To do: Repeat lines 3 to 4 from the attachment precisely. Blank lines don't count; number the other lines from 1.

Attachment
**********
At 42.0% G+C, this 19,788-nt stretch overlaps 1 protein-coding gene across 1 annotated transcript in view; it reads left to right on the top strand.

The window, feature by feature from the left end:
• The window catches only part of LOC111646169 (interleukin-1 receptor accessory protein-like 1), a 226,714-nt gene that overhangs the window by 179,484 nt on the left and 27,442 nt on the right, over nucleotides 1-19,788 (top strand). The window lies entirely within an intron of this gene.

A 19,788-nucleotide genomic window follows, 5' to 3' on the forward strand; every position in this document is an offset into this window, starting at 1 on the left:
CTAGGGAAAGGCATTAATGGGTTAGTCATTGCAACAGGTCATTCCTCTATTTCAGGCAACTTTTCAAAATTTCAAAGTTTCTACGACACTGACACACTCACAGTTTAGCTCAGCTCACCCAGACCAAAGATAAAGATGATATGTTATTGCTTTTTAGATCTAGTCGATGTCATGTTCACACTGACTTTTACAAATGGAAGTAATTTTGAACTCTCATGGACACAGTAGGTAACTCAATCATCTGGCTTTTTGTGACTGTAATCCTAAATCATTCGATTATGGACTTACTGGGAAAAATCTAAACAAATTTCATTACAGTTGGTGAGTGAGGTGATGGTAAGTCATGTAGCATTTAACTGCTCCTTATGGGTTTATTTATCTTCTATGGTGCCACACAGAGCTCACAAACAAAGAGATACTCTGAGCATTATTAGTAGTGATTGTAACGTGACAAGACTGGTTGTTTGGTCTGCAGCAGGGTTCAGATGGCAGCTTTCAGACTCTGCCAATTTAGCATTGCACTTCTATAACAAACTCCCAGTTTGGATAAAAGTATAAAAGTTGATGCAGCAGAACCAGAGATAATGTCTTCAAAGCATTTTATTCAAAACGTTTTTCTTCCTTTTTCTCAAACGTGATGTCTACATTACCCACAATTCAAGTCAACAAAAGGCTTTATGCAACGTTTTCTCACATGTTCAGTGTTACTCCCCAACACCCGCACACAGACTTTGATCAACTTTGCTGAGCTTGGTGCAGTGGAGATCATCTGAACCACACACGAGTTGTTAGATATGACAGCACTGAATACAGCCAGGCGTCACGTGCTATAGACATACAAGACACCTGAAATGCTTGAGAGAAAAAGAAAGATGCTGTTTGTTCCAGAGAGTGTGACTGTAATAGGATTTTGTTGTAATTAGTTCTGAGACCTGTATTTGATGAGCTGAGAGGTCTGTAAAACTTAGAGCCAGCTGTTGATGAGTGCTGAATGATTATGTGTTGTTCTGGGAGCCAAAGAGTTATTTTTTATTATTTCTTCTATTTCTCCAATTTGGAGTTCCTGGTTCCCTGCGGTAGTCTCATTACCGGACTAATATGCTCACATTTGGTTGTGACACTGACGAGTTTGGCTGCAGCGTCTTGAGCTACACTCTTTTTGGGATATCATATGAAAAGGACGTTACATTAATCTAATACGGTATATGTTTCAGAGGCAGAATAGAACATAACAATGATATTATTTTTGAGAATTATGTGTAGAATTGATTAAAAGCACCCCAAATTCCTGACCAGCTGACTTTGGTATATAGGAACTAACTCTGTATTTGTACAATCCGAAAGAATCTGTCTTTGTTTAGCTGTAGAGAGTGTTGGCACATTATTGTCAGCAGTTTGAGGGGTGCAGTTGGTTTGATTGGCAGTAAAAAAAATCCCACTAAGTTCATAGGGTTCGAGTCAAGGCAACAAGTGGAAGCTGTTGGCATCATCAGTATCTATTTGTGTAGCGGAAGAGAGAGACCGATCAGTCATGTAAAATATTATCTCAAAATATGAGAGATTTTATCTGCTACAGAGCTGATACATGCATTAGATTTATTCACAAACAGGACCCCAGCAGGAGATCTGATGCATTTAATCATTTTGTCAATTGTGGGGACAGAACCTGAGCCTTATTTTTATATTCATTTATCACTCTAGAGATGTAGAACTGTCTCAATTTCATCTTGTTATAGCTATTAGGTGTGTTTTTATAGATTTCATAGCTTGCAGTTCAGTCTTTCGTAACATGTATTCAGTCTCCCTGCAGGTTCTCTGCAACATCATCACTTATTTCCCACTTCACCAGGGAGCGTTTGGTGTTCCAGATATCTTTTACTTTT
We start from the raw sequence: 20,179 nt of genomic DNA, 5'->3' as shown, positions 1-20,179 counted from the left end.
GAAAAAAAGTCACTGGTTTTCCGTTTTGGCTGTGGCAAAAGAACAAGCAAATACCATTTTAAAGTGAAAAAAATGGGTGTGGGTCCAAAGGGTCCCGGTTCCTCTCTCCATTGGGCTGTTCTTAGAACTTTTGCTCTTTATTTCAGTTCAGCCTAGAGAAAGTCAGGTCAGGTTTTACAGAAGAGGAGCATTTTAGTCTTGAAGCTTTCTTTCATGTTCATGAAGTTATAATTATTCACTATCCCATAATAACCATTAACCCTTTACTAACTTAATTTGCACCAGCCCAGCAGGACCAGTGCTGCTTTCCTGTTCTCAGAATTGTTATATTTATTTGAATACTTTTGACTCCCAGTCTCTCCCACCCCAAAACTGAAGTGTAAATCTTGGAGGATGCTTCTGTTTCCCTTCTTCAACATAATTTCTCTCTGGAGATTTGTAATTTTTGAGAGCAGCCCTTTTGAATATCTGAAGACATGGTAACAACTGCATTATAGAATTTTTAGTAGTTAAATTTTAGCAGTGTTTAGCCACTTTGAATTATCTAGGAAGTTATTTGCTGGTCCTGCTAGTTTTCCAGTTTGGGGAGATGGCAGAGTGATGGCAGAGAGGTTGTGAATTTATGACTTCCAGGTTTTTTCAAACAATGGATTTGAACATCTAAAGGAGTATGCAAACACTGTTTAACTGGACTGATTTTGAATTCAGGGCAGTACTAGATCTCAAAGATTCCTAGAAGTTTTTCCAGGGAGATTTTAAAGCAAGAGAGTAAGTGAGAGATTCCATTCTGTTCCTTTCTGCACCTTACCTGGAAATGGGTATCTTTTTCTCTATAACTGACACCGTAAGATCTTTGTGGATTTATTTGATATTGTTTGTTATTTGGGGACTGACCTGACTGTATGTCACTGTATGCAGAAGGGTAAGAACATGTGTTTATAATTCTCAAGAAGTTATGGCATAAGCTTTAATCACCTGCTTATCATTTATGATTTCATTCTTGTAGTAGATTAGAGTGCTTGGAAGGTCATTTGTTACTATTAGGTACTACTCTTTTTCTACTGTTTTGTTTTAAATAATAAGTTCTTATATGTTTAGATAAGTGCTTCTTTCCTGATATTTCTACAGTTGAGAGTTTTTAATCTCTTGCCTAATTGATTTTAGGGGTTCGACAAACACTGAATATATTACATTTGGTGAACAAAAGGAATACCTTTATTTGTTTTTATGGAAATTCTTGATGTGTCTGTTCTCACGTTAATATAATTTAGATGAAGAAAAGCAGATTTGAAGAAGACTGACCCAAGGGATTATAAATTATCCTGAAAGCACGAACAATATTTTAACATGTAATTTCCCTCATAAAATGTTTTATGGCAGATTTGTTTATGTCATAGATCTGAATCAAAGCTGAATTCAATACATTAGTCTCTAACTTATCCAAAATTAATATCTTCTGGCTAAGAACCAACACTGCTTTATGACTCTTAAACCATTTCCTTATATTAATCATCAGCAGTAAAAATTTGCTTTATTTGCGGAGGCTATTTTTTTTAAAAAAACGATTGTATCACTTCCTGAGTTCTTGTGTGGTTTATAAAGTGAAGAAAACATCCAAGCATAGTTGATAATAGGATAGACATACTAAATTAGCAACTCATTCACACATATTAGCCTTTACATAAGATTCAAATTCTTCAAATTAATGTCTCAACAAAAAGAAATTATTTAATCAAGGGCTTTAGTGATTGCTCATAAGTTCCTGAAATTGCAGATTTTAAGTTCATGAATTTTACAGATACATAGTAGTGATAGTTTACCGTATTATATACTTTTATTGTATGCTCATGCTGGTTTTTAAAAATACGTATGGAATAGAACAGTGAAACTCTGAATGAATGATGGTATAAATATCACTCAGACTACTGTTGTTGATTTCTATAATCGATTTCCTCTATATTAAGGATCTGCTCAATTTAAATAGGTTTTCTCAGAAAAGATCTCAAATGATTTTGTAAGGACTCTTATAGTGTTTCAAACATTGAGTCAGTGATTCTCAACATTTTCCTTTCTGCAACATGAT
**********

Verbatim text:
• The window catches only part of LOC111646169 (interleukin-1 receptor accessory protein-like 1), a 226,714-nt gene that overhangs the window by 179,484 nt on the left and 27,442 nt on the right, over nucleotides 1-19,788 (top strand). The window lies entirely within an intron of this gene.

A 19,788-nucleotide genomic window follows, 5' to 3' on the forward strand; every position in this document is an offset into this window, starting at 1 on the left: